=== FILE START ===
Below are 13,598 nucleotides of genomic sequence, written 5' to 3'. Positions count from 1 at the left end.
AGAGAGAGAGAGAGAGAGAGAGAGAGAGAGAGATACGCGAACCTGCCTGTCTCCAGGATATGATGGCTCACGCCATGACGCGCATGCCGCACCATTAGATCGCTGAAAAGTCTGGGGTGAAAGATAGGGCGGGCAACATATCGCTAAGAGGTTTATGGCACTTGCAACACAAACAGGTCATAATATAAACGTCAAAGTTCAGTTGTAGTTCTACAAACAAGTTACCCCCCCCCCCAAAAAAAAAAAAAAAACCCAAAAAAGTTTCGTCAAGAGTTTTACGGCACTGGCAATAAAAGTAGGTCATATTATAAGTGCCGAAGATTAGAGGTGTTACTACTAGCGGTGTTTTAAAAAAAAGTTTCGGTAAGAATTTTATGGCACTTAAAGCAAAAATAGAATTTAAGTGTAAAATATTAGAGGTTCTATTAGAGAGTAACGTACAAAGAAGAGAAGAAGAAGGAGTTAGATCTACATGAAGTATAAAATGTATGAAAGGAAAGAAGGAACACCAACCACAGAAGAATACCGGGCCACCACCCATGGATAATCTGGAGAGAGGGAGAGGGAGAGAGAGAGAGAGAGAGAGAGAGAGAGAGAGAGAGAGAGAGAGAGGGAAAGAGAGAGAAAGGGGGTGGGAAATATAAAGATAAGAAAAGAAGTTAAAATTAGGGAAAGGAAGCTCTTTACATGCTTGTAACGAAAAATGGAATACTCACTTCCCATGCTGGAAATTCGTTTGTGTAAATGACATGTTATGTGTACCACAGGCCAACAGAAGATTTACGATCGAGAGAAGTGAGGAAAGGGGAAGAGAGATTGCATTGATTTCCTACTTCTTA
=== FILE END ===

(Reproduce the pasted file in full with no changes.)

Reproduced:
Below are 13,598 nucleotides of genomic sequence, written 5' to 3'. Positions count from 1 at the left end.
AGAGAGAGAGAGAGAGAGAGAGAGAGAGAGAGATACGCGAACCTGCCTGTCTCCAGGATATGATGGCTCACGCCATGACGCGCATGCCGCACCATTAGATCGCTGAAAAGTCTGGGGTGAAAGATAGGGCGGGCAACATATCGCTAAGAGGTTTATGGCACTTGCAACACAAACAGGTCATAATATAAACGTCAAAGTTCAGTTGTAGTTCTACAAACAAGTTACCCCCCCCCCCAAAAAAAAAAAAAAAACCCAAAAAAGTTTCGTCAAGAGTTTTACGGCACTGGCAATAAAAGTAGGTCATATTATAAGTGCCGAAGATTAGAGGTGTTACTACTAGCGGTGTTTTAAAAAAAAGTTTCGGTAAGAATTTTATGGCACTTAAAGCAAAAATAGAATTTAAGTGTAAAATATTAGAGGTTCTATTAGAGAGTAACGTACAAAGAAGAGAAGAAGAAGGAGTTAGATCTACATGAAGTATAAAATGTATGAAAGGAAAGAAGGAACACCAACCACAGAAGAATACCGGGCCACCACCCATGGATAATCTGGAGAGAGGGAGAGGGAGAGAGAGAGAGAGAGAGAGAGAGAGAGAGAGAGAGAGAGAGAGAGGGAAAGAGAGAGAAAGGGGGTGGGAAATATAAAGATAAGAAAAGAAGTTAAAATTAGGGAAAGGAAGCTCTTTACATGCTTGTAACGAAAAATGGAATACTCACTTCCCATGCTGGAAATTCGTTTGTGTAAATGACATGTTATGTGTACCACAGGCCAACAGAAGATTTACGATCGAGAGAAGTGAGGAAAGGGGAAGAGAGATTGCATTGATTTCCTACTTCTTA